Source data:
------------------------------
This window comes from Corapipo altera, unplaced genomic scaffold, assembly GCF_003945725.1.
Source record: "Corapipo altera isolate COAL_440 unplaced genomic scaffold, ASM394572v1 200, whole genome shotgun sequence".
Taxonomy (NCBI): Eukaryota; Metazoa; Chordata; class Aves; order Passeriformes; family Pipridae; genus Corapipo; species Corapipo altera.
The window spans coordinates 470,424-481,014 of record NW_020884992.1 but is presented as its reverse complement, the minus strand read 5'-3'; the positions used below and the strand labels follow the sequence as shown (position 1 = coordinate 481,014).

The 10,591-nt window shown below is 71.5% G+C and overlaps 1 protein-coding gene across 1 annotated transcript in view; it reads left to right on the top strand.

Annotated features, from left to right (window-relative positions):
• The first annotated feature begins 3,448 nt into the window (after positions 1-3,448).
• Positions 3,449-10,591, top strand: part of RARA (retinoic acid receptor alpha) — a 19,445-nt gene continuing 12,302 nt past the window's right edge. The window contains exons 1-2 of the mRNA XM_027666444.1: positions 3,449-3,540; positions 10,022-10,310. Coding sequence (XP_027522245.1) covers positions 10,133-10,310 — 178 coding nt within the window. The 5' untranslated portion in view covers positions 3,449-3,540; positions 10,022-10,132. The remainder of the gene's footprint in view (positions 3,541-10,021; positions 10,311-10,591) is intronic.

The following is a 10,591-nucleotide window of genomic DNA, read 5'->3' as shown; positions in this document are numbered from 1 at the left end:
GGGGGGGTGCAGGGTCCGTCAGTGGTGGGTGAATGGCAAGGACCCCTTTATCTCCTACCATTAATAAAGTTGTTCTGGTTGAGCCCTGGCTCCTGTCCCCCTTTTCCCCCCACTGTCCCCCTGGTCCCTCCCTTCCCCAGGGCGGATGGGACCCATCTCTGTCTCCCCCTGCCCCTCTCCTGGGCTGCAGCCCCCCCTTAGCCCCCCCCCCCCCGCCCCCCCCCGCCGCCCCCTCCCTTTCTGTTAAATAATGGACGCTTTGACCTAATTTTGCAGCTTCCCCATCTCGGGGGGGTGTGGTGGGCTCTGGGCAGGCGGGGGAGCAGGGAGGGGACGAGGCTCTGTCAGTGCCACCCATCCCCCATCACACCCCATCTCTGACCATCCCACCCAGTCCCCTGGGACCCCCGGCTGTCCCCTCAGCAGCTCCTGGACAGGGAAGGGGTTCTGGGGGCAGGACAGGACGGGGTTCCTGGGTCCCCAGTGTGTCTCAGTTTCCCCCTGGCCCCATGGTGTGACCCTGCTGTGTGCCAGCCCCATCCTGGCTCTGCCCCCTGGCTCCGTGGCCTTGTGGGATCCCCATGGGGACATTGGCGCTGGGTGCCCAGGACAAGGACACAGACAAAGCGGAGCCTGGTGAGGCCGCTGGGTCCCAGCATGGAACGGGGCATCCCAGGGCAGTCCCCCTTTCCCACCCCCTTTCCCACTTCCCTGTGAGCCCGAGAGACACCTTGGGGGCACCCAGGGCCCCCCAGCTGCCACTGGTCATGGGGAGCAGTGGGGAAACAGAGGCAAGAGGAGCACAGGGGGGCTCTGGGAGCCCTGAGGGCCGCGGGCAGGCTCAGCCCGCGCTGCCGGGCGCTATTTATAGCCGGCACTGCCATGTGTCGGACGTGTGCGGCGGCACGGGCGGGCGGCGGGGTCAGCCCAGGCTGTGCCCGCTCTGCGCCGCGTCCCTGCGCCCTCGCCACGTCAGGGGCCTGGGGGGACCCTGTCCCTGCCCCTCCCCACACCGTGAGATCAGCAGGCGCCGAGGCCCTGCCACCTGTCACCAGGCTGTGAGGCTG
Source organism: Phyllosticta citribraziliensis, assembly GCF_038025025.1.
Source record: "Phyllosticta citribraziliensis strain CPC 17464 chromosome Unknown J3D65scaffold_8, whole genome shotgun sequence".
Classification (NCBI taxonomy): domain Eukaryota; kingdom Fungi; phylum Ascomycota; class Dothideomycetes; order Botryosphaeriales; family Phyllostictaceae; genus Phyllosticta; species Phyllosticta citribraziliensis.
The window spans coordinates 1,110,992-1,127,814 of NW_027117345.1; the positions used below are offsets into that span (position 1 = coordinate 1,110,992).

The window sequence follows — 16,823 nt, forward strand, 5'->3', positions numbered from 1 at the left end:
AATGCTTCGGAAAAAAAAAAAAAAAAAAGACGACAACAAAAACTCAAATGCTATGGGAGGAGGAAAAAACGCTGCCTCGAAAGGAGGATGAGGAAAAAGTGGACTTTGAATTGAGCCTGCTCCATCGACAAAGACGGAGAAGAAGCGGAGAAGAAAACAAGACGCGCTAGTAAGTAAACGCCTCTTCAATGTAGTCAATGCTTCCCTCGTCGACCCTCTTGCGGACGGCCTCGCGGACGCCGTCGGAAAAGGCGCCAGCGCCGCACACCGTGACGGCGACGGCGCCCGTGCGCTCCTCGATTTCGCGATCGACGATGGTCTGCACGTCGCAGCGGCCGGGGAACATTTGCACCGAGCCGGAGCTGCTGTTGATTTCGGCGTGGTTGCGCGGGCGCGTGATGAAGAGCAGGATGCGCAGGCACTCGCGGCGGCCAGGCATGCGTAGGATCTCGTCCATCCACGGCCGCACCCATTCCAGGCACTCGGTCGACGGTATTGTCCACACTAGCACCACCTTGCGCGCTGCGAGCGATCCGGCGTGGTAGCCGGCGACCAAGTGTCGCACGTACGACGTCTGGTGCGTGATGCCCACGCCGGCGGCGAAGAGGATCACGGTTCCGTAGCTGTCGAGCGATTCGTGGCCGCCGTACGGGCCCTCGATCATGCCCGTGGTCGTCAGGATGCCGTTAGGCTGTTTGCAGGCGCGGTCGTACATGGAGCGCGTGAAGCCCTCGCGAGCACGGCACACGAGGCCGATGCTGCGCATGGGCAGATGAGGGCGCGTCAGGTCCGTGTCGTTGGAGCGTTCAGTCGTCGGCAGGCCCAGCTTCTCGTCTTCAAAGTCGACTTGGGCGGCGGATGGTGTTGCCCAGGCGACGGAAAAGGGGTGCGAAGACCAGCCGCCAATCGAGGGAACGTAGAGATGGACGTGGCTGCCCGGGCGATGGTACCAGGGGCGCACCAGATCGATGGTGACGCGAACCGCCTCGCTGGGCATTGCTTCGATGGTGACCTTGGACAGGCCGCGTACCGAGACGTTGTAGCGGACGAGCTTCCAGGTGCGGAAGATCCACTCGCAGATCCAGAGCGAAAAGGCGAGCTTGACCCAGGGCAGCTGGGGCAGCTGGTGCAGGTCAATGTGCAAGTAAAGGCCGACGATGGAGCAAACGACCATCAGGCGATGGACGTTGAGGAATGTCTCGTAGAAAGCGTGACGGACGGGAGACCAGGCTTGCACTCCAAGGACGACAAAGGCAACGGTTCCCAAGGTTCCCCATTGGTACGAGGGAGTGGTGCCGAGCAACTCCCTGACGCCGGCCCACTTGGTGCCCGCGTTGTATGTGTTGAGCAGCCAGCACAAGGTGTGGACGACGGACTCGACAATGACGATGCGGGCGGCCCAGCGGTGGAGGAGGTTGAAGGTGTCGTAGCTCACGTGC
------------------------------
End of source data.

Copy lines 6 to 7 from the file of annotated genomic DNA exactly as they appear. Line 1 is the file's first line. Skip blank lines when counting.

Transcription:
Annotated features, from left to right (window-relative positions):
• The first annotated feature begins 3,448 nt into the window (after positions 1-3,448).